Foyle’s War: The Russian House on Masterpiece Mystery PBS – Recap & Review

Image from Foyel's War: The Russian House: Michael Kitchen as Inspector Foyle © 2010 MASTERPIECEResurrected from the dead, Foyle’s War returned to Masterpiece Mystery on Sunday with The Russian House, the first episode in its sixth season in what may very well be its last hurrah. Since 2003 we have been entertained by the stoic Detective Chief Superintendent Christopher Foyle (Michael Kitchen) and his young entourage as they solve crime and uncover murder in the small seaside village of Hastings in East Sussex during WWII. As the plotline progressed and the war ended its British producer ITV thought it was finished as well and canceled the show. The public did not agree and a groundswell of support convinced them to attempt one more season. So, here we are two years later with three new episodes to savor while they last. For any who have not seen the first five seasons, you have a treat in store. Foyle’s War is the thinking man/woman’s mystery series with a superb cast, great production values and a parade of venerable British actors as guest stars. If this first episode is any indication of its continued quality then we can settle in again for some first rate crime drama.

The story begins three months after the surrender of Germany in April 1945. Britain is ready to move on and so is DCS Foyle who would like to retire and move to the US but must stay another month because of staff shortages. Samantha “Sam” Stewart (Honeysuckle Weeks) his driver during the war is working as a housekeeper of a famous artist, and DS Paul Milner (Anthony Howell) his former partner has been promoted to Detective Inspector for the nearby Brighton police force. When Sam’s employer Sir Leonard Spencer-Jones (Christopher Good) is found dead in his home DI Milner has several suspects, namely the deceased’s disinherited son Maurice (Tom Goodman-Hill), his disgruntled former gardener Tom Bradley (Tom Brooke) and Niko Vladchenko (Dimitry Drannikov), a young White Russian P.O.W. working at his estate. Meanwhile, Foyle has been asked by Brigadier Timothy Wilson (Tim Pigott-Smith) of the British War Office to locate Ivan Spiakov (Marek Oravec) a fellow Russian prisoner of Niko’s who escaped rather than face repatriation to mother Russia per the Yalta agreement between Churchill, Stalin and FDR. Why someone so high up in government should be concerned with one escapee pique’s Foyle’s suspicions. After Niko also runs off, Sam convinces Foyle to let her join him on Ivan and Niko’s trial to the Russian House in London, a safe house for anti-Stalinists. While there Sam meets Adam Wainright (Max Brown) an interesting and handsome young gentleman also staying at her hotel. Foyle becomes even more suspicious of Brigadier Wilson’s reasons for locating Ivan Spiakov as darks secrets surface about British and Russian post war prisoner exchanges. As always, Foyle’s perceptive instincts uncover Sir Leonard’s murderer back in Hastings and DI Milner is taken down a notch.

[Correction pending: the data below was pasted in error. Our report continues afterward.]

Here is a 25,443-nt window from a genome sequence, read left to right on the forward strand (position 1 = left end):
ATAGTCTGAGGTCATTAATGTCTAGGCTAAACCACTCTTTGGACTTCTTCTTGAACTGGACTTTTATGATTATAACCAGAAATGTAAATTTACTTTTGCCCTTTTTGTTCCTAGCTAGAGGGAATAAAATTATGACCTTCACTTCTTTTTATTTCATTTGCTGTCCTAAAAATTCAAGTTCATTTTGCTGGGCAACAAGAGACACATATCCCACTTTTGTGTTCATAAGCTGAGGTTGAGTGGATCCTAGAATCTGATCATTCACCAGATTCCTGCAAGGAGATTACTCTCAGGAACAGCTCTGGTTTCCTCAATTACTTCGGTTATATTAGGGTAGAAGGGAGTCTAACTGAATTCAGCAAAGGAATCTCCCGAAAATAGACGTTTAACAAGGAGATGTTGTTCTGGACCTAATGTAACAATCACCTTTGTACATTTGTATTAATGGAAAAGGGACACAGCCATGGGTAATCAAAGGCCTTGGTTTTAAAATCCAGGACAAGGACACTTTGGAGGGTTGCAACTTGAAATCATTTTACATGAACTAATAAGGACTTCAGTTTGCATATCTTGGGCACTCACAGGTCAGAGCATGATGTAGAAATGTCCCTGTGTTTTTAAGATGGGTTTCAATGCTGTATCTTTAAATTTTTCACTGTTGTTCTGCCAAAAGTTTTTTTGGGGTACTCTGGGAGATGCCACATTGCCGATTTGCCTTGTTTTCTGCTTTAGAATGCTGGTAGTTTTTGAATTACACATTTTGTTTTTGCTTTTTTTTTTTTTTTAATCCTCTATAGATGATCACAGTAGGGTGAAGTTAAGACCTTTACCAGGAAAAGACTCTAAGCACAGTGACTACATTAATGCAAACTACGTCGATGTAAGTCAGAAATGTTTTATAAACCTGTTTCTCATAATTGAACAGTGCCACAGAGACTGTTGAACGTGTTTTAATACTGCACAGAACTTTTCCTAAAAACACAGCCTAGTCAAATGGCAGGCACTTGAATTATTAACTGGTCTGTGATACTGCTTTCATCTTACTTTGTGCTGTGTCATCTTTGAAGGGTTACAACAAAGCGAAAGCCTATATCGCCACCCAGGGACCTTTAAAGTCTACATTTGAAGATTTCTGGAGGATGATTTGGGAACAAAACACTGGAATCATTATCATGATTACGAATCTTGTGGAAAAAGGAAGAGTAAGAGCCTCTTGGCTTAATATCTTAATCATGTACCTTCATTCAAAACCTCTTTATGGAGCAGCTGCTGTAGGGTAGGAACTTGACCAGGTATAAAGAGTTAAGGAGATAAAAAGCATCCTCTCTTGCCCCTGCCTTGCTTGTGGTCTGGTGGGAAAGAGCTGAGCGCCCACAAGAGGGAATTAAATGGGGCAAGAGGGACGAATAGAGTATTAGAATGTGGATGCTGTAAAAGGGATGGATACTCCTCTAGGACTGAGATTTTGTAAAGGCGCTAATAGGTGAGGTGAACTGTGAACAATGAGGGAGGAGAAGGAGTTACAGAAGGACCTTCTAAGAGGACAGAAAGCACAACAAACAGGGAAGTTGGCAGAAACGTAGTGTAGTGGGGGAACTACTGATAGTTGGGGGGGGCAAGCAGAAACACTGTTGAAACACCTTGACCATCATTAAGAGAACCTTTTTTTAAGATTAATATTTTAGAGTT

Image from Foyel's War: The Russian House: Anthony Howel, Michael Kitchen and Honeysuckle Weeks © 2010 MASTERPIECE

Actor Michael Kitchen’s underplayed acting can say more with one knowing glance or silent pause than most actors can relay with a whole speech. Few actors command this kind of attention on screen. Gary Cooper and Clint Eastwood also come to mind. On the other hand, his sidekick Sam Stewart is the complete opposite. She is exuberant, unguarded and open, ready to express her opinion without reservation. This Holmes & Watson combination is what makes this series so successful. That, and the undercurrent of unscrupulous morality that permeates through out the plots. War is hell and things are done. Now in post Foyle’s war Briton we see deceit, deception and murder continue and flourish in new ways. The plot of The Russian House reveals the dark underbelly in history that always follows in the wake of war; governments scrambling to hide crimes, smooth over past indiscretions and get in bed with former allies even though they disagree with their morals. It can be as ugly as the battlefield and great fodder for a crime series. This clever story filled with dubious characters and intrigue did not disappoint. Where the plot will take us is in the next two episodes can only get better. Sam has a possible love interest brewing, Foyle is closer to moving to the US to take care of that mysterious unfinished business and DI Milner might just realize how much he learned in the shadow of the master. Miracles, and murder, can continue to happen as Foyle’s Cold War of the 1950’s approaches.